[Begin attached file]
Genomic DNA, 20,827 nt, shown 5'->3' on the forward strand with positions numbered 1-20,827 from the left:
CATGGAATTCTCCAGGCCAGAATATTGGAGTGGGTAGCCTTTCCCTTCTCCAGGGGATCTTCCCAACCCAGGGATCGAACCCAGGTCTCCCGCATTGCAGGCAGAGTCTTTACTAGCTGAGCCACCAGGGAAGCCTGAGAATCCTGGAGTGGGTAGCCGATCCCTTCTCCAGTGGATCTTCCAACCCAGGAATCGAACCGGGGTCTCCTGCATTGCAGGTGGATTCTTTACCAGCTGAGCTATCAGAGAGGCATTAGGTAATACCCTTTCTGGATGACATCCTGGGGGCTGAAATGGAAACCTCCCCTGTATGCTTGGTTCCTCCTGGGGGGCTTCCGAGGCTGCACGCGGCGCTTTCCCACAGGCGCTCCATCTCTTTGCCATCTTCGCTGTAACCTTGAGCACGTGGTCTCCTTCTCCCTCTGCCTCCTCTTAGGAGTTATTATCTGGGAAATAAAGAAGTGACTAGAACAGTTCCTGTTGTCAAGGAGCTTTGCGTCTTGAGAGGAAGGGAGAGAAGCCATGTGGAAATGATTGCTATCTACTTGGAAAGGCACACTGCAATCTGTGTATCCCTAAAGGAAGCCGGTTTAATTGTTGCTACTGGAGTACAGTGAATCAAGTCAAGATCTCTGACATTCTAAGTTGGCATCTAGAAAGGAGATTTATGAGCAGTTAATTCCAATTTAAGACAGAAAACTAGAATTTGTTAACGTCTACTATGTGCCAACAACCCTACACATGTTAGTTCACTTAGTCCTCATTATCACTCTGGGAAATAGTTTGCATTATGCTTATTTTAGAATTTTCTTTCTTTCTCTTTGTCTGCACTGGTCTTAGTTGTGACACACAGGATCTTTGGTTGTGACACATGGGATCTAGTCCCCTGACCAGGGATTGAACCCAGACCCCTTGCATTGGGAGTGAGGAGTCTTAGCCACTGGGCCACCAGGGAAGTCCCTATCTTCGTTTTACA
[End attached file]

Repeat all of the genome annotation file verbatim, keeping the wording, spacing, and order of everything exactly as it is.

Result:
Genomic DNA, 20,827 nt, shown 5'->3' on the forward strand with positions numbered 1-20,827 from the left:
CATGGAATTCTCCAGGCCAGAATATTGGAGTGGGTAGCCTTTCCCTTCTCCAGGGGATCTTCCCAACCCAGGGATCGAACCCAGGTCTCCCGCATTGCAGGCAGAGTCTTTACTAGCTGAGCCACCAGGGAAGCCTGAGAATCCTGGAGTGGGTAGCCGATCCCTTCTCCAGTGGATCTTCCAACCCAGGAATCGAACCGGGGTCTCCTGCATTGCAGGTGGATTCTTTACCAGCTGAGCTATCAGAGAGGCATTAGGTAATACCCTTTCTGGATGACATCCTGGGGGCTGAAATGGAAACCTCCCCTGTATGCTTGGTTCCTCCTGGGGGGCTTCCGAGGCTGCACGCGGCGCTTTCCCACAGGCGCTCCATCTCTTTGCCATCTTCGCTGTAACCTTGAGCACGTGGTCTCCTTCTCCCTCTGCCTCCTCTTAGGAGTTATTATCTGGGAAATAAAGAAGTGACTAGAACAGTTCCTGTTGTCAAGGAGCTTTGCGTCTTGAGAGGAAGGGAGAGAAGCCATGTGGAAATGATTGCTATCTACTTGGAAAGGCACACTGCAATCTGTGTATCCCTAAAGGAAGCCGGTTTAATTGTTGCTACTGGAGTACAGTGAATCAAGTCAAGATCTCTGACATTCTAAGTTGGCATCTAGAAAGGAGATTTATGAGCAGTTAATTCCAATTTAAGACAGAAAACTAGAATTTGTTAACGTCTACTATGTGCCAACAACCCTACACATGTTAGTTCACTTAGTCCTCATTATCACTCTGGGAAATAGTTTGCATTATGCTTATTTTAGAATTTTCTTTCTTTCTCTTTGTCTGCACTGGTCTTAGTTGTGACACACAGGATCTTTGGTTGTGACACATGGGATCTAGTCCCCTGACCAGGGATTGAACCCAGACCCCTTGCATTGGGAGTGAGGAGTCTTAGCCACTGGGCCACCAGGGAAGTCCCTATCTTCGTTTTACA